Firefox usage slipping fast

in internet on (#3Q4)
story imageBad news for the little browser that could: not only is Firefox no longer a "little browser" but it is increasingly having trouble competing. Back in 2009, Firefox was on the rise. But now, not only is Chrome eating its lunch but Firefox's user share is actually slipping. Netmarketshare provides the data and SJVN provides the analysis/funeral rites. He suggests:
For Firefox to remain a web browser power, it needs to make big improvements and it needs to make them now. Otherwise, Firefox may yet follow its predecessor Netscape into the web's past.
[ed. note: as a steadfast Opera user since 2000, this is all fascinating. Opera seems pegged-for-life at 3%]

Different aims, different goals, different tools for different jobs. (Score: 0)

by Anonymous Coward on 2014-07-09 14:50 (#2CQ)

I for one have never been impressed by the extension support in Chrome/Chromium, and in my experience, this is often the reason die hard Firefox users remain unwavering. Chrome has definitely snatched up a lot of the low hanging fruit, as webkit does tend to be faster than gecko, and when it comes to Flash, things tend to run more smoothly (my take on that though is that if a site is running Flash, things are already day to day in 2014 finally includes 0 use of Flash).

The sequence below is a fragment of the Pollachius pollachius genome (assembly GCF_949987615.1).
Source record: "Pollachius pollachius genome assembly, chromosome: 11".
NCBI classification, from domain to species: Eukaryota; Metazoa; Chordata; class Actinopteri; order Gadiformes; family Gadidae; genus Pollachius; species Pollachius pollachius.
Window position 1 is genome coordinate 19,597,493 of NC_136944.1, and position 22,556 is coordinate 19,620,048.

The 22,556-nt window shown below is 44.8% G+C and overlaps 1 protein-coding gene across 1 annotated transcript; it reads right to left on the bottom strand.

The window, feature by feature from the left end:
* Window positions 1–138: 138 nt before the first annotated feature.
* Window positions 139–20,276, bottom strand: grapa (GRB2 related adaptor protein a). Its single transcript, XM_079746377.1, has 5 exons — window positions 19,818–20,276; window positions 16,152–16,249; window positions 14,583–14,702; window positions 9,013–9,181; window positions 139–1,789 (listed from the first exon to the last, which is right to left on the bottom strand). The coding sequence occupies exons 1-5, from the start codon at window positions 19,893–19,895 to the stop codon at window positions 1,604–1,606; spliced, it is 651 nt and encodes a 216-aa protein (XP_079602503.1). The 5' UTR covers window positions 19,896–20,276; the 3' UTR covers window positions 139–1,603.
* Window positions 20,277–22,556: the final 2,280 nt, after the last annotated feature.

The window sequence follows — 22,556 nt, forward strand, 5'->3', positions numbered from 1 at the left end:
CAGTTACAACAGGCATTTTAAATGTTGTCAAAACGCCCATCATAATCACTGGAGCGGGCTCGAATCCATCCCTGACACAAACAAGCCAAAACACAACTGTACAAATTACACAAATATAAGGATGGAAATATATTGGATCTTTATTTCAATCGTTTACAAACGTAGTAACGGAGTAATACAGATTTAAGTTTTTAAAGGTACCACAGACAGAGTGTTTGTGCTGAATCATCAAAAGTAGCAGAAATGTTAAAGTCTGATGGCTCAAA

Chrome's existence isn't something I worry too much about, as long as open standards in web development are maintained and Google doesn't pull a Microsoft and just steamroll the open web (or try to anyway). Chrome represents the competition that really forces the Mozilla devs to take performance seriously, and avoid some of the more egregious memory leaks and other issues that have come up in the past, because as we've now seen a few times, those come with pretty drastic user migration in many cases. On the other hand, Mozilla is a non-profit, Firefox is an open source project, and they do not have any good reason to sacrifice on core goals merely for the sake of acquiring more users than the other browsers out there. This, I think, is its strength, which Netscape did not have the luxury of.

I personally keep both browsers around, but Firefox accounts for a solid 95% of my web browsing, and will continue to do so. Webkit and Gecko are different enough that both should have a place in the future of the web, just as SUV's and sports cars both have their role in the world of automobiles.
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